My sincere apologies.

      1. Reed Fawell 3rd Avatar
        Reed Fawell 3rd

        I deeply appreciate your comment, Spencer. And I understand it. I attended to my first The Mattachine Society discussion in the 1960s. It was far from my last, insofar as lifelong friends.

  7. TooManyTaxes Avatar

    I’m exempt. At the time of the Civil War, my ancestors (those in the United States) lived north of the Mason-Dixon Line. And two of my second great grandfathers took up arms for the Union. And neither got a pension.

    One was with the Indiana Legion (state guard) that was a short-term call-up during one of Morgan’s Raids. He was a poor farmer and teamster. Methodist, often referred to by the elites as Baptists who could read.

    The other was a full-time volunteer that fought through Fredericksburg. His papers burned in a fire and since he couldn’t read or write, he relied on a pension lawyer who basically did nothing. He was an Irish Catholic, so his job opportunities were quite limited. No Irish Need Apply Signs were around until the 1920s.

    Or maybe I have a claim for reparations too.

    1. Reed Fawell 3rd Avatar
      Reed Fawell 3rd

      A Irish Catholic, uh, the poor devil. Sorry about that, TNT. At least he wasn’t a Jew, a Chinaman, a Jap, or anybody’s white trash born west of the Mississippi.

  8. LarrytheG Avatar

    re: ” I’m exempt”.

    We have an entire race of people who have been generationally harmed – this is no different than a disease some other ongoing damage to a segment of the population – that we recognize and we decide to do something more than say “I did not do it”.

    We are not looking who to blame it on and get compensation from them. It’s a serious societal problem with real consequences to all of us who pay taxes right now that go to pay for food, housing and other needs for people who, for decades even after they were released from Slavery were systematically discriminated against including denial of an education.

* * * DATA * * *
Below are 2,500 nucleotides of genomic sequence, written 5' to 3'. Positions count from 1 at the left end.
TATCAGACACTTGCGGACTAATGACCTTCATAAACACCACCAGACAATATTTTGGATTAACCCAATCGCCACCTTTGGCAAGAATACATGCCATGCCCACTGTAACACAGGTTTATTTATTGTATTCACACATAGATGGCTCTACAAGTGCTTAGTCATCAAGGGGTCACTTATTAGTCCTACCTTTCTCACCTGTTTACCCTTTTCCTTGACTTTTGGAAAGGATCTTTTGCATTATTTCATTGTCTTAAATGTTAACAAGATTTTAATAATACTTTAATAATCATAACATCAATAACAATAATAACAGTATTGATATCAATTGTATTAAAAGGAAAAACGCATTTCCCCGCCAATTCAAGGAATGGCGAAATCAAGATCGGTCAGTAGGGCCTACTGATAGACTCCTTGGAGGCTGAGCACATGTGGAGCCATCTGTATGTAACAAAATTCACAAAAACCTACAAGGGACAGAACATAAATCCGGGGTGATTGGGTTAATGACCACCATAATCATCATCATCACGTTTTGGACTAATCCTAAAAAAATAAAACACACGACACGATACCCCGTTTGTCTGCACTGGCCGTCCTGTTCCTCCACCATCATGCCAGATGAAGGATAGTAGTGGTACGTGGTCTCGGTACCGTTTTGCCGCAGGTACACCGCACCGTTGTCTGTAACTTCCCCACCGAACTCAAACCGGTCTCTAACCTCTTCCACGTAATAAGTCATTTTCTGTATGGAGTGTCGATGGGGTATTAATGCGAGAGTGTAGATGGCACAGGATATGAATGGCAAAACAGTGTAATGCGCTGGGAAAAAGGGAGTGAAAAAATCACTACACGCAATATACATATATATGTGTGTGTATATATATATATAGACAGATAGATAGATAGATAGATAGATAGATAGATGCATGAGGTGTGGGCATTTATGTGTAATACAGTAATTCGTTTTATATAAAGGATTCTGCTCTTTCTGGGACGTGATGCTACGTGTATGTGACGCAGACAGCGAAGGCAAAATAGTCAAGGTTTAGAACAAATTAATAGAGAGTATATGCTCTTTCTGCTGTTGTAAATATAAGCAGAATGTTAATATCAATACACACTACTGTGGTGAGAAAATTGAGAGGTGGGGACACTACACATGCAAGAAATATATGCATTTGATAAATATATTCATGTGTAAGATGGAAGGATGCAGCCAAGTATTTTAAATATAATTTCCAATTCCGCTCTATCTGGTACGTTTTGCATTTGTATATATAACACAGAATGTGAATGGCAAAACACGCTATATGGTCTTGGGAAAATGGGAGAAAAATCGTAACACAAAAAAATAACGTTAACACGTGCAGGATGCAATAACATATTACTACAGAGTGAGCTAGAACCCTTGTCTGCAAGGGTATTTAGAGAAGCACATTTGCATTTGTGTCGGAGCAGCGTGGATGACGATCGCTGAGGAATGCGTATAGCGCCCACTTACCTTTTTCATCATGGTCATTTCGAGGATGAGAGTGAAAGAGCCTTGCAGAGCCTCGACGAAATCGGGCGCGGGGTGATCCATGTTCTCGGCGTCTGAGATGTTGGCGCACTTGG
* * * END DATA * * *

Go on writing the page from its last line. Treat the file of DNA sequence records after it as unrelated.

I’m NOT in favor of just handing out money but I AM in favor of policies to better educate those in generational poverty. I’m NOT in favor of just giving them jobs that are just “jobs” – they need to earn the jobs with their education and skills but the kids who are now in school and behind academically – we need to do more than we are right now – INSTEAD of blaming public education and at the same time denying that we had anything to do with slavery.

    ALL of us are harmed by not addressing this issue – whether we think we are “responsible” or not – we still pay for it.

    1. TooManyTaxes Avatar

      Larry, it might be easier if you told me what, if any, social woe, I don’t have to pay for. My ancestors did not live in the South; didn’t own slaves, weren’t connected with businesses that used slave labor, and two fought for the Union in a war to end slavery.

      It’s not my fault as to what your southern ancestors did before, during and after the Civil War. Nor is it the fault of my ancestors. How about a federal income tax surcharge on any family and its descendants that owned slaves in 1860? My ancestors didn’t cause the societal problem. And I sure as all hell did not. This is yet one more vote-buying scheme from left-wing Democrats. Why don’t they first get rid of Northam, who came from a slave owning family and posed in blackface next to a guy in a KKK uniform?

      1. Reed Fawell 3rd Avatar
        Reed Fawell 3rd

        Question for you TMT :

        When debating an racist ideologue and political demagogue, how often does logic trump a cheap political stunt?

  9. spencer Avatar

    It’s pretty messed up to view helping other Americans succeed as punishment.
    You hear a lot of “teach a man to fish” rhetoric from the right. When asked to actually teach said man, the right exclaims “it isn’t my fault he is hungry!”.

    When did hypocrisy and a lack of personal responsibility become tenants of the Republican Party? You won’t even have a conversation about the lasting effects of slavery (today we all still benefit greatly from their labor) and belittle (SJW, the buzziest of buzz words!) those looking to break the cycle. If you think their ideas are silly, help them form better ideas. Don’t mock them for caring.

  10. zenshinroshi Avatar

    How many folks have ever lived in a high crime predominately black neighborhood? it is always the white folks from suburbia that have such notions. The black community is there own worst enemy and the next is the liberal white do-gooder enablers that refuses to see the dysfunction because of some white guilt. I work with hundreds of Asians they come here for the most part dirt poor little or no English most have been attacked in they live in the hood. ye tin 20 years they do fine study hard work hard.
    The criminal subculture despises whitey attacks him on sight, as she and he do Asians as well. All Asians are” chinks” It is not white supremacists that are attacking orthodox Jews in Brooklyn its young blacks. They also love to video their attacks there are literally thousands online. Read the Book Chinese Girl in the Ghetto.

    1. spencer Avatar

      The above comment was brought to you by the Proud Boys.

      I lived in Jackson Ward 1988-1990 and 2006-present. I know zero people who live in the suburbs (just urban and rural folk), social justice warriors or otherwise. Some of you are hilariously out of touch.